Catching a Wave: the Adoption of Voice and High Commitment Workplace Practices in Britain: 1984-1998
In this paper we treat workplace voice and systems of high-commitment human resource management (HCHRM) as technological innovations in order to account for the uneven diffusion patterns observed across establishments. Using British data, the paper finds that variables highlighted in the technological diffusion literature are significant predictors of voice and HRM adoption decisions. Workplace size, size of multi-establishment network, ownership type, set-up date and network affects all play a significant role in high-commitment HRM adoption. We also find that union presence, per se, is not an inhibitor to the adoption of high commitment HRM practices.
|Date of creation:||Feb 2005|
|Date of revision:|
|Contact details of provider:|| Web page: http://cep.lse.ac.uk/_new/publications/series.asp?prog=CEP|
References listed on IDEAS
Please report citation or reference errors to , or , if you are the registered author of the cited work, log in to your RePEc Author Service profile, click on "citations" and make appropriate adjustments.:
- Milgrom, Paul & Roberts, John, 1995. "Complementarities and fit strategy, structure, and organizational change in manufacturing," Journal of Accounting and Economics, Elsevier, vol. 19(2-3), pages 179-208, April.
- Heli Koski & Tobias Kretschmer, 2004.
"Survey on competing in network industries : firm strategies, market outcomes, and policy implications,"
LSE Research Online Documents on Economics
803, London School of Economics and Political Science, LSE Library.
- Heli Koski & Tobias Kretschmer, 2004. "Survey on Competing in Network Industries: Firm Strategies, Market Outcomes, and Policy Implications," Journal of Industry, Competition and Trade, Springer, vol. 4(1), pages 5-31, 03.
- John Godard, 2004. "A Critical Assessment of the High-Performance Paradigm," British Journal of Industrial Relations, London School of Economics, vol. 42(2), pages 349-378, 06.
- Alex Bryson, 2001.
"Union Effects On Managerial and Employee Perceptions of Employee Relations in Britain,"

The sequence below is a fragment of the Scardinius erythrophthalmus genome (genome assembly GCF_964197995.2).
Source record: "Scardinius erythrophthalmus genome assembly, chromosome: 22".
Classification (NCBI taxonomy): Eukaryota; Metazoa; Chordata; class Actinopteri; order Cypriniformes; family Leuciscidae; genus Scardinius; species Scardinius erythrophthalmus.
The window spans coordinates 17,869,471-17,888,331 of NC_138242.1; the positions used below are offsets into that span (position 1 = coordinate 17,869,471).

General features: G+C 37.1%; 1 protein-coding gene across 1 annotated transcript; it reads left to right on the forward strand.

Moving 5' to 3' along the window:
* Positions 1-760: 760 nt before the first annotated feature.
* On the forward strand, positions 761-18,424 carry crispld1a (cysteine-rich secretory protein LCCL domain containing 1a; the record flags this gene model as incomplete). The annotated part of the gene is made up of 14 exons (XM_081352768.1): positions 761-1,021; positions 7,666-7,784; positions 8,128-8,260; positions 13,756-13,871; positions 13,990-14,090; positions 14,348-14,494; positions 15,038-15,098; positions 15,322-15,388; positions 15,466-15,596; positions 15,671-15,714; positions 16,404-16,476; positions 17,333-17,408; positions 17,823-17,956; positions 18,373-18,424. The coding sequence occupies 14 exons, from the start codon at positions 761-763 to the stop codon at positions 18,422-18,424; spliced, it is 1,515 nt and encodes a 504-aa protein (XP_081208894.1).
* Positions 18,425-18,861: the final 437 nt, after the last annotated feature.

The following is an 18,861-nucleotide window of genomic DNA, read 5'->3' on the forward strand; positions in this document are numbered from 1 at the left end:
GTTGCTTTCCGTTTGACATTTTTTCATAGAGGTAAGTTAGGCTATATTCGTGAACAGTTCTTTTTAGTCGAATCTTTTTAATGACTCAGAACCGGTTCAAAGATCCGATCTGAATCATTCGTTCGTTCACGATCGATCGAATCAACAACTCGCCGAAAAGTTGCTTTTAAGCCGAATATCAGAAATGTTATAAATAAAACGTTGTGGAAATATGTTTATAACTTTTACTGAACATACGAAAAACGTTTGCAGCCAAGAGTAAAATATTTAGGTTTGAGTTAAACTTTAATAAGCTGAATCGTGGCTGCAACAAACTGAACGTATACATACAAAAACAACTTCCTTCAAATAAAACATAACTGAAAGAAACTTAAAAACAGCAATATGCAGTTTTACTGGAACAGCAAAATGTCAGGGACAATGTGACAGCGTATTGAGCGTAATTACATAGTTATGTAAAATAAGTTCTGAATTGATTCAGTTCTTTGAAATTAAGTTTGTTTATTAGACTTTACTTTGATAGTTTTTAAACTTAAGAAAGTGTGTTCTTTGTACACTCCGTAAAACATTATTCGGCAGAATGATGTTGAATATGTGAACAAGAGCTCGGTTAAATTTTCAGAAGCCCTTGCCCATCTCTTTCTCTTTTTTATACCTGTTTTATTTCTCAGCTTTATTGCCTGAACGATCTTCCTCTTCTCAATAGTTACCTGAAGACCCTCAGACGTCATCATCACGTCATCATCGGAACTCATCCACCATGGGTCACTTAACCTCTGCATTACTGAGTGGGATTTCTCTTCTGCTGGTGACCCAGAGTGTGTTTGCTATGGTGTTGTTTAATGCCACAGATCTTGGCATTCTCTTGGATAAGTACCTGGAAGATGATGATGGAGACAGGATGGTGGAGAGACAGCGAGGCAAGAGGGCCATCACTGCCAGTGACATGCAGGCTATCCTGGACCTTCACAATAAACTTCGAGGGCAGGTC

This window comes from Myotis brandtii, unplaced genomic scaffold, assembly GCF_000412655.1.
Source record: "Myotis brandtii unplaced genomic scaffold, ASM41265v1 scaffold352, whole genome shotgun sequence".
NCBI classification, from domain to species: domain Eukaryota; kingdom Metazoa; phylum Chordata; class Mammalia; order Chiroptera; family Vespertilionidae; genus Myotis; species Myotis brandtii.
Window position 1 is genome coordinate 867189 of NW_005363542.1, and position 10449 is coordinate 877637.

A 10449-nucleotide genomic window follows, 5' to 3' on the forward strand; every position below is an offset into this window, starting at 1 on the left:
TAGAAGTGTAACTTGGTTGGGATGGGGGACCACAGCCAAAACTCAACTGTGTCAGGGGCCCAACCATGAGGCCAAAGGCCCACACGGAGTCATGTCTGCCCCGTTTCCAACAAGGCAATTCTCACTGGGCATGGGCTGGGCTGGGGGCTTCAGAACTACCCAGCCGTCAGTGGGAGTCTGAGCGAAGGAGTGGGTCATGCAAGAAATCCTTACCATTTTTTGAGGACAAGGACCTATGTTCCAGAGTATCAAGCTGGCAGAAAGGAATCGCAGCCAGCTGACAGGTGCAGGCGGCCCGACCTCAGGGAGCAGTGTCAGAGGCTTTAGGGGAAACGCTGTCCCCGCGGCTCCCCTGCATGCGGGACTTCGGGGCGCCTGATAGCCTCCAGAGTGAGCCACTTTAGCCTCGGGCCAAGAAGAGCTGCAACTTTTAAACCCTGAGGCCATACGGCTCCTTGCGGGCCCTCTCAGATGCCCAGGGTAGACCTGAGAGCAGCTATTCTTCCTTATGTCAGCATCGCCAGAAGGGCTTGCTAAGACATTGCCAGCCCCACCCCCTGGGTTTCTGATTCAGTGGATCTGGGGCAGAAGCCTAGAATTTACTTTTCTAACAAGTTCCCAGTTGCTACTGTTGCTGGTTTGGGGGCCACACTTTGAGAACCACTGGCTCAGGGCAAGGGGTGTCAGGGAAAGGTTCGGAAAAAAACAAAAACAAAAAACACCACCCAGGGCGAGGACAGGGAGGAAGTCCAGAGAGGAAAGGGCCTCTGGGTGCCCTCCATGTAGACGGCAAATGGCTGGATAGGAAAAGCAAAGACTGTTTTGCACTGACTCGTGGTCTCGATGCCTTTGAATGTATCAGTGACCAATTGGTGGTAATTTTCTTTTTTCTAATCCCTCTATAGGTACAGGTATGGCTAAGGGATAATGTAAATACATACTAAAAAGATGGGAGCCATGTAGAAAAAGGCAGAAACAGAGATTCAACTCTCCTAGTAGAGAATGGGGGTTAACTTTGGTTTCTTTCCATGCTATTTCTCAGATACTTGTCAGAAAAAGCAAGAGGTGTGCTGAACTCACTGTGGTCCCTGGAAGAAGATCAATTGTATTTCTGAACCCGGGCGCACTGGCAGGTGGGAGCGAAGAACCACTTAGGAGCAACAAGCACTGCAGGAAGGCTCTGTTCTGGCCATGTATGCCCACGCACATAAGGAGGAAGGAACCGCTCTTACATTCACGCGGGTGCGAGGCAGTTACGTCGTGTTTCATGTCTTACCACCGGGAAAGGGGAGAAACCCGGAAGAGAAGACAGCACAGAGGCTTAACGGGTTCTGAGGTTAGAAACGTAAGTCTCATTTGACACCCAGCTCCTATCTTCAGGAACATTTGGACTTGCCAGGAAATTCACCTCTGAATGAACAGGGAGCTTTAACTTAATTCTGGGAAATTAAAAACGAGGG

CEP Discussion Papers
dp0494, Centre for Economic Performance, LSE.
- Alex Bryson, 2001. "Union effects on managerial and employee perceptions of employee relations in Britain," LSE Research Online Documents on Economics 4957, London School of Economics and Political Science, LSE Library.
- Geroski, P. A., 2000.
"Models of technology diffusion,"
Elsevier, vol. 29(4-5), pages 603-625, April.
- Bikhchandani, Sushil & Hirshleifer, David & Welch, Ivo, 1992.
"A Theory of Fads, Fashion, Custom, and Cultural Change in Informational Cascades,"
Journal of Political Economy,
University of Chicago Press, vol. 100(5), pages 992-1026, October.
- Sushil Bikhchandani & David Hirshleifer & Ivo Welch, 2010. "A theory of Fads, Fashion, Custom and cultural change as informational Cascades," Levine's Working Paper Archive 1193, David K. Levine.
- Casey Ichniowski & Kathryn Shaw & Giovanna Prennushi, 1995. "The Effects of Human Resource Management Practices on Productivity," NBER Working Papers 5333, National Bureau of Economic Research, Inc.
- Heli Koski & Tobias Kretschmer, 2004.
"Entry, Standards and Competition: Firm Strategies and the Diffusion of Mobile Telephony,"
Review of Industrial Organization,
Springer, vol. 26(1), pages 89-113, November.
- Heli Koski & Tobias Kretschmer, 2005. "Entry, standards and competition : firm strategies and the diffusion of mobile telephony," LSE Research Online Documents on Economics 801, London School of Economics and Political Science, LSE Library.
- Koski, Heli & Kretschmer, Tobias, 2002. "Entry, Standards and Competition : Firm Strategies and the Diffusion of Mobile Telephony," Discussion Papers 824, The Research Institute of the Finnish Economy.
- Michael T. Hannan & L·szlÛ PÛlos & Glenn R. Carroll, 2004. "The evolution of inertia," Industrial and Corporate Change, Oxford University Press, vol. 13(1), pages 213-242, February.
- Richard R Nelson & Alexander Peterhansl & Bhaven Sampat, 2004. "Why and how innovations get adopted: a tale of four models," Industrial and Corporate Change, Oxford University Press, vol. 13(5), pages 679-699, October.
When requesting a correction, please mention this item's handle: RePEc:cep:cepdps:dp0676. See general information about how to correct material in RePEc.
For technical questions regarding this item, or to correct its authors, title, abstract, bibliographic or download information, contact: ()
If you have authored this item and are not yet registered with RePEc, we encourage you to do it here. This allows to link your profile to this item. It also allows you to accept potential citations to this item that we are uncertain about.
If references are entirely missing, you can add them using this form.
If the full references list an item that is present in RePEc, but the system did not link to it, you can help with this form.
If you know of missing items citing this one, you can help us creating those links by adding the relevant references in the same way as above, for each refering item. If you are a registered author of this item, you may also want to check the "citations" tab in your profile, as there may be some citations waiting for confirmation.
Please note that corrections may take a couple of weeks to filter through the various RePEc services.